It may seem counterintuitive, but joining the club often comes as a relief because they can finally identify with other like-minded people.

For the first time, they’re not different and no longer alone.

It also provides answers to perhaps mankind’s greatest question of all, one pondered for millennia: Why are we here?

“I’m not going to lie to you, there’s religious overtones here,” Sargent said. “If it’s not God, it’s the closest thing we have to it.”

For many believers, that belief alone makes the ridicule that comes with the theory worth it. The angle of the Denver Post’s story focused on that aspect of the Flat Earth movement.

Sargent says it hasn’t been as difficult for him as others. He hasn’t lost friends, but admits most he associates with today are those who share his beliefs.

That includes his love life — he said he no longer dates “non-believers.”

And family is a mix. His sister, who lives and works on Whidbey, couldn’t be reached for comment, but isn’t a “member.” Some are open supporters and believers, others keep it from spouses.

And then there’s mom. While admittedly shocked when he first broke the news, it was hardly a surprise.

“He’s really been an out-of-the-box kinda kid,” Patty Sargent said. “Who wins a pinball championship?”

She also complained about the attention from her son’s fans. He regularly receives gifts, everything from Flat Earth models to a massive coffee table that weighs a “ton.”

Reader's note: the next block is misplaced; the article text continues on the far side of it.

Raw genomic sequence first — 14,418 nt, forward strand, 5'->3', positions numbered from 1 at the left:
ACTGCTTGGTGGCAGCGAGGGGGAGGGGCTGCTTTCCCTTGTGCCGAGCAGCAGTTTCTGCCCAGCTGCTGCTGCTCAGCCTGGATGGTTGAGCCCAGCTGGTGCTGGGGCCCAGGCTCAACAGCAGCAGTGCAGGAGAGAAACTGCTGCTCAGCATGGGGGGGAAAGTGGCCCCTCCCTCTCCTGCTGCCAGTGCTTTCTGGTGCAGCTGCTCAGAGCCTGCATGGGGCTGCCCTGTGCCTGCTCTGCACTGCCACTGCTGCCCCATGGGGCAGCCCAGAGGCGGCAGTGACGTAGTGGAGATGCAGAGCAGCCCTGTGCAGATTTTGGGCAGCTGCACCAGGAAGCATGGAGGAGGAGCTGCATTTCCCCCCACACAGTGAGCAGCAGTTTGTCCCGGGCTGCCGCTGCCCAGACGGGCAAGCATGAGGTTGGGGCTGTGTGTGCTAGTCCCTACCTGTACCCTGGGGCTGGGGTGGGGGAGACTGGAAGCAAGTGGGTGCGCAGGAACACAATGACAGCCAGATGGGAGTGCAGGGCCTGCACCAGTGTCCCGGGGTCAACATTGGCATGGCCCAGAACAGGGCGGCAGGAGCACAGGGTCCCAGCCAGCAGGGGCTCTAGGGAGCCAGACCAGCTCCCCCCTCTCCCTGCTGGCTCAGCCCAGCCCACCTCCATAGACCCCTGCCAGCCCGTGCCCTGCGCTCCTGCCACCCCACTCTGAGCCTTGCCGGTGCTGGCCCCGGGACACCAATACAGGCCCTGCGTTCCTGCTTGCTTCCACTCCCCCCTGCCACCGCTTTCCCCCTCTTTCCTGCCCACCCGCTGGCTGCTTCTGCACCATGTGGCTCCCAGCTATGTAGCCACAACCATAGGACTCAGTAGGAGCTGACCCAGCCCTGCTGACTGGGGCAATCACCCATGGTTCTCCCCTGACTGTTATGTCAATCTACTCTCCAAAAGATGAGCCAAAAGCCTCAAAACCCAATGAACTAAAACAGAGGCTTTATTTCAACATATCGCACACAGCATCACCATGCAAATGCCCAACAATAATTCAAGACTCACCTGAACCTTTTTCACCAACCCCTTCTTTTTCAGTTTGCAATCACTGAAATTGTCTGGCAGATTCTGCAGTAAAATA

Shirts, he gets them in the mail so often that he jokes he’ll never have to buy a T-shirt again.

Sargent no longer works a conventional job, working solely on his Flat Earth efforts. He lives off royalties. He declined to say exactly how much, said it is under $30,000 a year.

Patty Sargent is supportive. Increasingly supportive. In fact, she’s become a believer as well, though she admits she was apprehensive about “coming out” publicly — her son’s theories aren’t common knowledge on South Whidbey — and cringed to think what her teacher friends would say. But she mustered up her courage and revealed more.

Turns out she has a vein of skepticism herself, a rather large one.

“Do I think we’ve landed on the moon?” she asked. “I’ve never believed that.”

The two laughed together about how the knowledge might be received in their longtime community.

“This will be my opus or my tragedy, one or the other,” Mark Sargent said.

“And you’re going to take your mother down with you,” she said.

Flat Earth: from skeptic to believer